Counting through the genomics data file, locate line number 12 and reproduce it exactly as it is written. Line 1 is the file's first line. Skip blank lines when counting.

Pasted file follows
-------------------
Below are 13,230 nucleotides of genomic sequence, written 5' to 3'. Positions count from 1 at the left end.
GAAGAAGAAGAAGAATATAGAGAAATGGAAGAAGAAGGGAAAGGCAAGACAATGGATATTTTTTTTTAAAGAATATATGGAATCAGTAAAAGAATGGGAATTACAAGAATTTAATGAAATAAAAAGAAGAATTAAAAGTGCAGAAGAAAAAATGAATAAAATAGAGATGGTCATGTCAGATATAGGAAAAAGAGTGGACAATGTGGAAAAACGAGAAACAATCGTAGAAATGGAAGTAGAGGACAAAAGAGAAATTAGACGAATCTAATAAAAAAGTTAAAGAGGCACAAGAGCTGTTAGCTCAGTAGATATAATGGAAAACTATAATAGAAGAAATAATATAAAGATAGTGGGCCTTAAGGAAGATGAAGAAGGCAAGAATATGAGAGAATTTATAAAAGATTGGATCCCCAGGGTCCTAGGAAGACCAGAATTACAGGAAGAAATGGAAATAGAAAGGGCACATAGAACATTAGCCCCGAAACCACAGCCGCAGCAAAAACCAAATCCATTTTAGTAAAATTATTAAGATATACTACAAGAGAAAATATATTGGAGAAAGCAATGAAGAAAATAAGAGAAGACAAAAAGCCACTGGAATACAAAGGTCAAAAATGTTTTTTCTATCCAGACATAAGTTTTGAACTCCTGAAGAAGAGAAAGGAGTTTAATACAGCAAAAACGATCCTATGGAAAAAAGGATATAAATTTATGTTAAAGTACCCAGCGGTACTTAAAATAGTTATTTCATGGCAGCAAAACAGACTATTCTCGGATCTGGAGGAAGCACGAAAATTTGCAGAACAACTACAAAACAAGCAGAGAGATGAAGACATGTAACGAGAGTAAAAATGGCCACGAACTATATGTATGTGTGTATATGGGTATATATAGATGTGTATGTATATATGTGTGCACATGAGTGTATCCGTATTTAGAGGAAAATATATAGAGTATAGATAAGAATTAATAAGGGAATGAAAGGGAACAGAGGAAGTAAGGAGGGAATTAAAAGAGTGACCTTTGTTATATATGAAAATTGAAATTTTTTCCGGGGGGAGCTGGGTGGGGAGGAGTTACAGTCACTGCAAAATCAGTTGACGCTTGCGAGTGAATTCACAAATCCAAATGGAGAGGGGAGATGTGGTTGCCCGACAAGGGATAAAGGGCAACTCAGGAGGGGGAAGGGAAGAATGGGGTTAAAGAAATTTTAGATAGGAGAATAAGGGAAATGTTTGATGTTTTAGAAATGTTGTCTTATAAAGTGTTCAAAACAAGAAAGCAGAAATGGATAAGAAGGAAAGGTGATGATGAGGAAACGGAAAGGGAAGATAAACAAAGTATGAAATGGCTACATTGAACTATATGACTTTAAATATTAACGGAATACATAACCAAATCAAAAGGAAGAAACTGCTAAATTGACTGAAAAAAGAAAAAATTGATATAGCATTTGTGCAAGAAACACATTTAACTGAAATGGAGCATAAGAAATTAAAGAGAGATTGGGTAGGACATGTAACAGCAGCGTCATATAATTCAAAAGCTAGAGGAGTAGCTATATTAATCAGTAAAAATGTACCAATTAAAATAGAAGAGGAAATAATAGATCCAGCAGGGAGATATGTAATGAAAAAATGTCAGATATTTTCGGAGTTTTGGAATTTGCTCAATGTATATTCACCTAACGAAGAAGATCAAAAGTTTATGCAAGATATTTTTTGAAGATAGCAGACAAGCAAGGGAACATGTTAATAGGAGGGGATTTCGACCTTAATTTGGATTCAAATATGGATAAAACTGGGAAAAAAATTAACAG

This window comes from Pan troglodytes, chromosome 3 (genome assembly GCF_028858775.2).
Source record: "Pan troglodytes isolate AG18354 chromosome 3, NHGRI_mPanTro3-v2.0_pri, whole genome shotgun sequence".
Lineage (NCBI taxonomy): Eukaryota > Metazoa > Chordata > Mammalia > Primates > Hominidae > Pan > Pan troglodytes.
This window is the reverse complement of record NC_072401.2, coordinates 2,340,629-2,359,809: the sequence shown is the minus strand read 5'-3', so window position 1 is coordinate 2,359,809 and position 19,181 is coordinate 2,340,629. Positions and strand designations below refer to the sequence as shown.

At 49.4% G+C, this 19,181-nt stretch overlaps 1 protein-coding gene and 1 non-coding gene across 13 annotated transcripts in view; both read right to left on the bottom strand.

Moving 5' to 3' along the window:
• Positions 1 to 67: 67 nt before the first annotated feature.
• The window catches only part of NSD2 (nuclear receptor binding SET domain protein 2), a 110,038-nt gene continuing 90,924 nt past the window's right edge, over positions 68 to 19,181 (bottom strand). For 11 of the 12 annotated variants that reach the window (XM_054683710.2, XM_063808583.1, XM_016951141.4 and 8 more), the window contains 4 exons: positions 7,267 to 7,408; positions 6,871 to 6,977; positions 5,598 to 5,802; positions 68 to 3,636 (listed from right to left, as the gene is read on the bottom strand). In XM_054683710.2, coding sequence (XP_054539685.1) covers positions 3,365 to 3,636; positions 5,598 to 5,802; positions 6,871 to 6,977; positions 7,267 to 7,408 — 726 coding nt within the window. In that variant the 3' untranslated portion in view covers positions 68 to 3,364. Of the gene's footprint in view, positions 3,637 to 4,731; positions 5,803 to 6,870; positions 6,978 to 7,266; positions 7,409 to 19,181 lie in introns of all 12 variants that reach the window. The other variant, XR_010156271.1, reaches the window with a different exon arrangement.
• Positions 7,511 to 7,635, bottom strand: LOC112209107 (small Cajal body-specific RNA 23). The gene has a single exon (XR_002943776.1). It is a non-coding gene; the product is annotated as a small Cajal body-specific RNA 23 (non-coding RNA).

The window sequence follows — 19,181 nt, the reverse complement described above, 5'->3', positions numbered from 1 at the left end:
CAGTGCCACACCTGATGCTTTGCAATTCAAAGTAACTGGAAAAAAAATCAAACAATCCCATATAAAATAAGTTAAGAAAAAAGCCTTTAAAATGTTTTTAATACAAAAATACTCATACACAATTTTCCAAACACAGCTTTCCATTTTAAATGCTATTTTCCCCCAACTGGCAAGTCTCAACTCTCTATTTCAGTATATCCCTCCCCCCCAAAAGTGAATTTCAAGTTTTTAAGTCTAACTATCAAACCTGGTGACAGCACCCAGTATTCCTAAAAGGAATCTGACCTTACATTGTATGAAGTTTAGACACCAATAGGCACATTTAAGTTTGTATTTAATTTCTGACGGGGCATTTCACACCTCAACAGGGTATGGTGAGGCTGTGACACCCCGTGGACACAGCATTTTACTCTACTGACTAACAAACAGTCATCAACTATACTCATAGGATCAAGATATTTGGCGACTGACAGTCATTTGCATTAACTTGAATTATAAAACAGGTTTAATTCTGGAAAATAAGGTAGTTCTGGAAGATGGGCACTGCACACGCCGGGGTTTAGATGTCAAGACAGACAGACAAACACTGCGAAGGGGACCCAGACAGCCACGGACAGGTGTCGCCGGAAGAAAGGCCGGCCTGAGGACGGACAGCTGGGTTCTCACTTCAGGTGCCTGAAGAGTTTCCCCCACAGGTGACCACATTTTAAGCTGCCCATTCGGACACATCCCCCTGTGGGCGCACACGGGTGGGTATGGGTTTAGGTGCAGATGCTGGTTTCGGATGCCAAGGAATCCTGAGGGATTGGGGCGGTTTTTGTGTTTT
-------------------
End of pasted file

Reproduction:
The window sequence follows — 19,181 nt, the reverse complement described above, 5'->3', positions numbered from 1 at the left end: